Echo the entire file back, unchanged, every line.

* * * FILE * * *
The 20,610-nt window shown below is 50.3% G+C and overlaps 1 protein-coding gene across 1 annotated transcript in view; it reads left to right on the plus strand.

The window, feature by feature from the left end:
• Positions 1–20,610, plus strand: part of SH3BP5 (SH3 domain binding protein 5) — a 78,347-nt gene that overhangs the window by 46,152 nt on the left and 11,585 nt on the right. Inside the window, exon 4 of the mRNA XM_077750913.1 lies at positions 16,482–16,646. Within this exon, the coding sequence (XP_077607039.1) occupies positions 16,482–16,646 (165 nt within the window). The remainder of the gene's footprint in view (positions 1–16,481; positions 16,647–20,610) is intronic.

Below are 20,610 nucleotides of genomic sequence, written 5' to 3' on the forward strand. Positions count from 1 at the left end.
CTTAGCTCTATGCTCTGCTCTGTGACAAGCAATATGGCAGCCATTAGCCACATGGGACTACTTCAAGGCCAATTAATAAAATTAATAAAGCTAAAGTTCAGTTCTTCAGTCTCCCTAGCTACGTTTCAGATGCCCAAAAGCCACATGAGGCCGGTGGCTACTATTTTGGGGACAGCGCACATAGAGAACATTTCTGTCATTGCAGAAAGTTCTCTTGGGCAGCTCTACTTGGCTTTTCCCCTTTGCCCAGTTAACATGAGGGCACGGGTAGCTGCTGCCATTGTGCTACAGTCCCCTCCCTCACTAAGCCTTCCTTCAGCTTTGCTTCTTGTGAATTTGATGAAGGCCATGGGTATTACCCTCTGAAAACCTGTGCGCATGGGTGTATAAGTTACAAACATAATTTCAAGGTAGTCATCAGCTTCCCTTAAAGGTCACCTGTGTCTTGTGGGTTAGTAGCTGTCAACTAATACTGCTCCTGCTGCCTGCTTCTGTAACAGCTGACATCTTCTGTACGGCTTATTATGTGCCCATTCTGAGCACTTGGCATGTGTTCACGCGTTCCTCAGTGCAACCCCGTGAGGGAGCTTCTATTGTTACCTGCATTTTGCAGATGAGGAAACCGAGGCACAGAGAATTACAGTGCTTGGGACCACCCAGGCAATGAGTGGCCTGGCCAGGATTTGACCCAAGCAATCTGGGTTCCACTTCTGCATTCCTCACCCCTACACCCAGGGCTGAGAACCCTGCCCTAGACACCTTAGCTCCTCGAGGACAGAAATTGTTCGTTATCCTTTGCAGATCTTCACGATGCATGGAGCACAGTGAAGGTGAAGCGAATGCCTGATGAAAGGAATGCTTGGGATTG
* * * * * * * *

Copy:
The 20,610-nt window shown below is 50.3% G+C and overlaps 1 protein-coding gene across 1 annotated transcript in view; it reads left to right on the plus strand.

The window, feature by feature from the left end:
• Positions 1–20,610, plus strand: part of SH3BP5 (SH3 domain binding protein 5) — a 78,347-nt gene that overhangs the window by 46,152 nt on the left and 11,585 nt on the right. Inside the window, exon 4 of the mRNA XM_077750913.1 lies at positions 16,482–16,646. Within this exon, the coding sequence (XP_077607039.1) occupies positions 16,482–16,646 (165 nt within the window). The remainder of the gene's footprint in view (positions 1–16,481; positions 16,647–20,610) is intronic.

Below are 20,610 nucleotides of genomic sequence, written 5' to 3' on the forward strand. Positions count from 1 at the left end.
CTTAGCTCTATGCTCTGCTCTGTGACAAGCAATATGGCAGCCATTAGCCACATGGGACTACTTCAAGGCCAATTAATAAAATTAATAAAGCTAAAGTTCAGTTCTTCAGTCTCCCTAGCTACGTTTCAGATGCCCAAAAGCCACATGAGGCCGGTGGCTACTATTTTGGGGACAGCGCACATAGAGAACATTTCTGTCATTGCAGAAAGTTCTCTTGGGCAGCTCTACTTGGCTTTTCCCCTTTGCCCAGTTAACATGAGGGCACGGGTAGCTGCTGCCATTGTGCTACAGTCCCCTCCCTCACTAAGCCTTCCTTCAGCTTTGCTTCTTGTGAATTTGATGAAGGCCATGGGTATTACCCTCTGAAAACCTGTGCGCATGGGTGTATAAGTTACAAACATAATTTCAAGGTAGTCATCAGCTTCCCTTAAAGGTCACCTGTGTCTTGTGGGTTAGTAGCTGTCAACTAATACTGCTCCTGCTGCCTGCTTCTGTAACAGCTGACATCTTCTGTACGGCTTATTATGTGCCCATTCTGAGCACTTGGCATGTGTTCACGCGTTCCTCAGTGCAACCCCGTGAGGGAGCTTCTATTGTTACCTGCATTTTGCAGATGAGGAAACCGAGGCACAGAGAATTACAGTGCTTGGGACCACCCAGGCAATGAGTGGCCTGGCCAGGATTTGACCCAAGCAATCTGGGTTCCACTTCTGCATTCCTCACCCCTACACCCAGGGCTGAGAACCCTGCCCTAGACACCTTAGCTCCTCGAGGACAGAAATTGTTCGTTATCCTTTGCAGATCTTCACGATGCATGGAGCACAGTGAAGGTGAAGCGAATGCCTGATGAAAGGAATGCTTGGGATTG